All PP structures are nowadays produced with the support of either metallocene or Ziegler-Nata type of catalysts. Metallocene catalysts are based on cyclopentadiene or other polyaromatic compounds bonded to a metal element e.g. zirconium or hafnium. Interesting to see is that PP produced in the presence of metallocene catalysts shows a superior transparency compared to PP conventional produced with Ziegler-Nata catalysts. This is due to the formation of crystals which are smaller than the wavelength of light. In terms of processing, metallocene based PP is advantageous due to its narrower molecular weight distribution which results in reduced levels of distortion during injection moulding for example. The narrow molecular weight distribution also facilitates the production of dimensional stable parts.
By adding additives, properties of “virgin” PP can be enhanced. Nucleating agents such as talcum and sorbitols are commonly used to increase the stiffness and chemical resistance of PP. During injection moulding, such nucleating agents reduce the time of the processing cycles. As a consequence, throughput and productivity are increased.

How does PP perform in terms of sterilization?

Steam sterilization (123°C of saturated water vapor) and autoclaving of PP may be applied only in a limited cycle scenario due to the lower heat distortion temperature of PP (100°C in case of I-PP). Ethylene Oxide (EtO) can be applied for sterilizing PP. In case of radiation sterilization, PP needs to be stabilized by free radical scavengers which help preventing degradation and discoloration as a side effect of the high energy concentration. 
What about biocompatibility?
General testing according ISO 10993 showed that PP can be used without influencing basic immunological functions of the human body. No negative physiological, allergic or toxic reactions are expected [2]. PP biocompatible grades are available and suppliers are listed at the end of this blog post.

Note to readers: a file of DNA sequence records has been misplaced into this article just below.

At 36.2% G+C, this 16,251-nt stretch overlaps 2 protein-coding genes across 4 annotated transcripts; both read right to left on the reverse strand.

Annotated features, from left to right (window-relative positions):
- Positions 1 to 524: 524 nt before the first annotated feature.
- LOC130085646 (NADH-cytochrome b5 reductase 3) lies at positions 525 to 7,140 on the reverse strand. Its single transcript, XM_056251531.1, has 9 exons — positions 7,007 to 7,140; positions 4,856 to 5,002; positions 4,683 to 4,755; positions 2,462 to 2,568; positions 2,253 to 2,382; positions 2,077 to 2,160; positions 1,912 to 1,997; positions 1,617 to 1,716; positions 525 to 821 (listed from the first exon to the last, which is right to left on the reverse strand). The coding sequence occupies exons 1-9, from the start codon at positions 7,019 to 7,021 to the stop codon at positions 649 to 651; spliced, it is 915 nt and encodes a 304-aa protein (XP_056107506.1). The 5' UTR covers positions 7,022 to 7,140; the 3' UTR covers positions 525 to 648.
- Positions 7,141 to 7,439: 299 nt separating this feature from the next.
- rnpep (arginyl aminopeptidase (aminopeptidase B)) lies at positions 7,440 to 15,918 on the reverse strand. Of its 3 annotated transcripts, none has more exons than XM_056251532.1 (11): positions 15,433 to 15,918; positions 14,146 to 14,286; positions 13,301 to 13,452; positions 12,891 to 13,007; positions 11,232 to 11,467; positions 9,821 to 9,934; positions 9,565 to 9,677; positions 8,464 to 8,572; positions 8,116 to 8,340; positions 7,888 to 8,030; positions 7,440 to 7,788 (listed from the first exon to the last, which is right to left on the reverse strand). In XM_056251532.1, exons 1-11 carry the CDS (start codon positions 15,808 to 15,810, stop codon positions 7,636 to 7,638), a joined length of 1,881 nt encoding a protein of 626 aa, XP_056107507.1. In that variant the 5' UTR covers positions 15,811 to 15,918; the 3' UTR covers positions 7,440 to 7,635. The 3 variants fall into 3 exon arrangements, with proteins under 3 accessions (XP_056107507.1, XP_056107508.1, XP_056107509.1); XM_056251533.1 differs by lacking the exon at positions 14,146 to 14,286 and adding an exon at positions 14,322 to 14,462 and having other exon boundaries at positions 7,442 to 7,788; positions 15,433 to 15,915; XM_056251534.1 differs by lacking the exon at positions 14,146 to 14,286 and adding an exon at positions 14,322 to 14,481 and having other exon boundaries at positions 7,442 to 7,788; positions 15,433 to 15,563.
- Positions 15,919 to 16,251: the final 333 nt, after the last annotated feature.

Where is PP used in medical device applications?
There are three major reasons why PP is very useful in medical device applications as well as in packaging applications:
  • high clarity
  • good barrier properties
  • and radiation resistance.
PP is mostly used in the production of disposable hypodermic syringes. In this case, PP needs to be transparent and most importantly radiation-resistant, because the manufacturing of large quantities of these medical devices require cost-effective sterilization procedures such as radiation [4]. Both, the barrel and plunger of the syringe are made of PP [3].
Further applications are found in medical labware. Herein, PP needs to have high clarity, chemical resistance and toughness. PP is used for labware application such as centrifuge tubes, pipettes, containers and sample cups.
Non-woven fabrics made out of PP play an important role in applications such as surgical gowns, drapes, sterilization wraps, face and surgical masks.
In Europe, parental nutrition devices and dialysis films can be named as an emerging market for PP as well [1].
PP is also used for medical devices requiring biocompatibility. Among those are, for example, the PP meshes used in general surgery, plastics reconstructive surgery as well as in hernial repair operations [5]. In this regard, heart valve structures, wound dressings and catheters are also application examples.Table 1 shows medical device applications of PP.
Table1:  Examples of applications using PP based on [1]

Where to get PP for your medical device applications?
Table 2: HC grade certified thermoplastics suppliers of PP [1]

This was part 3 of the series. The next part will be PS.
Thanks for reading! Have a beautiful day & till next time!

P.S. New to my blog – check out my ‘start here’ section.

[1] Vinny R. Sastri: Plastics in Medical Devices, 2014
[2] Archita Datta Majumdar, Biocompatible plastics and their importance in the medical device industry, (
[5] Van Der Velden MA, Klein WR. A modified technique for implantation of polypropylene mesh for the repair of external abdominal hernias in horses: a review of 21 cases. Vet Quart, 1994